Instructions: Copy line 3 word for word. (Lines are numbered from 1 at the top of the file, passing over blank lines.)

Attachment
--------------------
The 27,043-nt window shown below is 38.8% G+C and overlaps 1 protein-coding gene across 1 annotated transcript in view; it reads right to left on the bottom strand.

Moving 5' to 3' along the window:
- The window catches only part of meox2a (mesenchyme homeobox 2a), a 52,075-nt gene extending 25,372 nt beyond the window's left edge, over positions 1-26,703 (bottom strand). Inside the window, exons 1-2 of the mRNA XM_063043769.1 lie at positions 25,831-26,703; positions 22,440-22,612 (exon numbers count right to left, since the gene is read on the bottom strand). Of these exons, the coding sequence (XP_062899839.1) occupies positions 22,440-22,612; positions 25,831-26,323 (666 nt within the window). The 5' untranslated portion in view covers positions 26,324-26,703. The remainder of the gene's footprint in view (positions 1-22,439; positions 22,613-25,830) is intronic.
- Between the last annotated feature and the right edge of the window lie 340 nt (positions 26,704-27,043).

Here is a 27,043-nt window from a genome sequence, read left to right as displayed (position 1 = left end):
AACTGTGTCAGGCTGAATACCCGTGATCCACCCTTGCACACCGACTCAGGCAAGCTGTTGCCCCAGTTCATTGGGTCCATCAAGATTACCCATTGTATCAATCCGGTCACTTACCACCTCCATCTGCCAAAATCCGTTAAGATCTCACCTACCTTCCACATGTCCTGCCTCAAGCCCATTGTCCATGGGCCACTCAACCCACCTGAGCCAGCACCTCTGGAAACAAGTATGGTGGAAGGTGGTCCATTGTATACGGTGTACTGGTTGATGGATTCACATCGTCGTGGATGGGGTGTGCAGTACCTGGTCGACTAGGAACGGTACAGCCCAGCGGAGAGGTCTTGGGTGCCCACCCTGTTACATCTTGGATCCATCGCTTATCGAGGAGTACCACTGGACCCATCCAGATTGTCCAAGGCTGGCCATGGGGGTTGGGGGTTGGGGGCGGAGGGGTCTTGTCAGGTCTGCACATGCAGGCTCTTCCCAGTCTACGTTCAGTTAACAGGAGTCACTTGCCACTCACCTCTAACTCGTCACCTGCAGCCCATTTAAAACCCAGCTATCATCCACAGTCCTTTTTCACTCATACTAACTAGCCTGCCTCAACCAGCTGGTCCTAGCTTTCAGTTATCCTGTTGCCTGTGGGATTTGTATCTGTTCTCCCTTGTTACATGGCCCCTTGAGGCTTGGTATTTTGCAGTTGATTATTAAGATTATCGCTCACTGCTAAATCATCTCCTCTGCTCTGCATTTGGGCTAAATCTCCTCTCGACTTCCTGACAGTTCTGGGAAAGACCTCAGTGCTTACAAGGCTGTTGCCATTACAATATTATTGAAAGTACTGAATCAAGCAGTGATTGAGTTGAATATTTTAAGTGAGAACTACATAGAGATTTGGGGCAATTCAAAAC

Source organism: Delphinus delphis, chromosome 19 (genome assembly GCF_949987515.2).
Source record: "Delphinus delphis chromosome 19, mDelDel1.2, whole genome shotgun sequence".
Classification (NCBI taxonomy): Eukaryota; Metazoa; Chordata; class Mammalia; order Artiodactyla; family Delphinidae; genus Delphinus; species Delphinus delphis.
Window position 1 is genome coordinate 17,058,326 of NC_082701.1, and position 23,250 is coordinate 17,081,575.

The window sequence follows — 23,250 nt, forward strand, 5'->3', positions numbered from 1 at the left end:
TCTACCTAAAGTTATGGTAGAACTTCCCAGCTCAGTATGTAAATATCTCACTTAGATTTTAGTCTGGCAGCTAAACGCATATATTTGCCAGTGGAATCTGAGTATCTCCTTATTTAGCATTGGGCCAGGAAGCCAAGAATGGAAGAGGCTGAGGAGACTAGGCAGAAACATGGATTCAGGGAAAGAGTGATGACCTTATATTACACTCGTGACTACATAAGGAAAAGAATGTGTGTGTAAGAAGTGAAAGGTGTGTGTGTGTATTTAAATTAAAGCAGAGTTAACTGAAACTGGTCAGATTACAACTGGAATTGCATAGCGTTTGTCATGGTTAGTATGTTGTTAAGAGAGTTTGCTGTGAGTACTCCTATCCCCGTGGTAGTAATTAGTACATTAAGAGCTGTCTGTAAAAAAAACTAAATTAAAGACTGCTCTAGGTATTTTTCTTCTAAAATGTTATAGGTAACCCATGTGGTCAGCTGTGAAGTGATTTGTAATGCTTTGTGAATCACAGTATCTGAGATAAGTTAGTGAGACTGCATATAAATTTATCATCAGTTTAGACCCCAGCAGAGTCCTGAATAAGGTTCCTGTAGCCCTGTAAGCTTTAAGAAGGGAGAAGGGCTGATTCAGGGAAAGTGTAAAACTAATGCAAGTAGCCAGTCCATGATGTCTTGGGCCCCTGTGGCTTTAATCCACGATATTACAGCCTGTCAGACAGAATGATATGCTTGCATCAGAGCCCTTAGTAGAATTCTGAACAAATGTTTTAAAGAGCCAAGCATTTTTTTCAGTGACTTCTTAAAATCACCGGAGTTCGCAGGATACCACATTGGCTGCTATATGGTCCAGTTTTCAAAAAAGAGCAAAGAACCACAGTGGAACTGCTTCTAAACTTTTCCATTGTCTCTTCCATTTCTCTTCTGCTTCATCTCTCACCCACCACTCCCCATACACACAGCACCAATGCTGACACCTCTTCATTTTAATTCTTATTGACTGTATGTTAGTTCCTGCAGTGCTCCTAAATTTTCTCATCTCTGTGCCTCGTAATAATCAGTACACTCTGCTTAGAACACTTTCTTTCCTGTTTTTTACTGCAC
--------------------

- The window catches only part of meox2a (mesenchyme homeobox 2a), a 52,075-nt gene extending 25,372 nt beyond the window's left edge, over positions 1-26,703 (bottom strand). Inside the window, exons 1-2 of the mRNA XM_063043769.1 lie at positions 25,831-26,703; positions 22,440-22,612 (exon numbers count right to left, since the gene is read on the bottom strand). Of these exons, the coding sequence (XP_062899839.1) occupies positions 22,440-22,612; positions 25,831-26,323 (666 nt within the window). The 5' untranslated portion in view covers positions 26,324-26,703. The remainder of the gene's footprint in view (positions 1-22,439; positions 22,613-25,830) is intronic.